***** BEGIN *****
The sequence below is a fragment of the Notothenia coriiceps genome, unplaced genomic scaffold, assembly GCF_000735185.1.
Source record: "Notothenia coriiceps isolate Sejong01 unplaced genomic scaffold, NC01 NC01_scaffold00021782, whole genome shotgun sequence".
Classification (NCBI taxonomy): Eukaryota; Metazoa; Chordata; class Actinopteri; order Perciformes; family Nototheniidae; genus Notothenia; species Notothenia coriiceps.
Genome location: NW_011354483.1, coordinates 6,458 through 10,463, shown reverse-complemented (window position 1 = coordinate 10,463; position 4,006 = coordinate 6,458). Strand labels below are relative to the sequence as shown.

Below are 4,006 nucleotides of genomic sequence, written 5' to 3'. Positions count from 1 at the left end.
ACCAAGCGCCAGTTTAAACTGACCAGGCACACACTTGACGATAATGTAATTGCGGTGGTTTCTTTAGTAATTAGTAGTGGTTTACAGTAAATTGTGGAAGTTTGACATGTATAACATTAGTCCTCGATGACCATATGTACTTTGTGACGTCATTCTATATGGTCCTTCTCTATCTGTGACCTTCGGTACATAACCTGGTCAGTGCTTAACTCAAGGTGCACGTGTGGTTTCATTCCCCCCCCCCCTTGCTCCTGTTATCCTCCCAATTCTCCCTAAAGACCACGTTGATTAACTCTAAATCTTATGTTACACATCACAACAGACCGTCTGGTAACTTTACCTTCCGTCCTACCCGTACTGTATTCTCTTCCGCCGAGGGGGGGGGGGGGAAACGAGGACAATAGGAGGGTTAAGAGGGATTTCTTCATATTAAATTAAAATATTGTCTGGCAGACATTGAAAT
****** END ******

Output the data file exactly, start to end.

The sequence below is a fragment of the Notothenia coriiceps genome, unplaced genomic scaffold, assembly GCF_000735185.1.
Source record: "Notothenia coriiceps isolate Sejong01 unplaced genomic scaffold, NC01 NC01_scaffold00021782, whole genome shotgun sequence".
Classification (NCBI taxonomy): Eukaryota; Metazoa; Chordata; class Actinopteri; order Perciformes; family Nototheniidae; genus Notothenia; species Notothenia coriiceps.
Genome location: NW_011354483.1, coordinates 6,458 through 10,463, shown reverse-complemented (window position 1 = coordinate 10,463; position 4,006 = coordinate 6,458). Strand labels below are relative to the sequence as shown.

Below are 4,006 nucleotides of genomic sequence, written 5' to 3'. Positions count from 1 at the left end.
ACCAAGCGCCAGTTTAAACTGACCAGGCACACACTTGACGATAATGTAATTGCGGTGGTTTCTTTAGTAATTAGTAGTGGTTTACAGTAAATTGTGGAAGTTTGACATGTATAACATTAGTCCTCGATGACCATATGTACTTTGTGACGTCATTCTATATGGTCCTTCTCTATCTGTGACCTTCGGTACATAACCTGGTCAGTGCTTAACTCAAGGTGCACGTGTGGTTTCATTCCCCCCCCCCCTTGCTCCTGTTATCCTCCCAATTCTCCCTAAAGACCACGTTGATTAACTCTAAATCTTATGTTACACATCACAACAGACCGTCTGGTAACTTTACCTTCCGTCCTACCCGTACTGTATTCTCTTCCGCCGAGGGGGGGGGGGGGAAACGAGGACAATAGGAGGGTTAAGAGGGATTTCTTCATATTAAATTAAAATATTGTCTGGCAGACATTGAAAT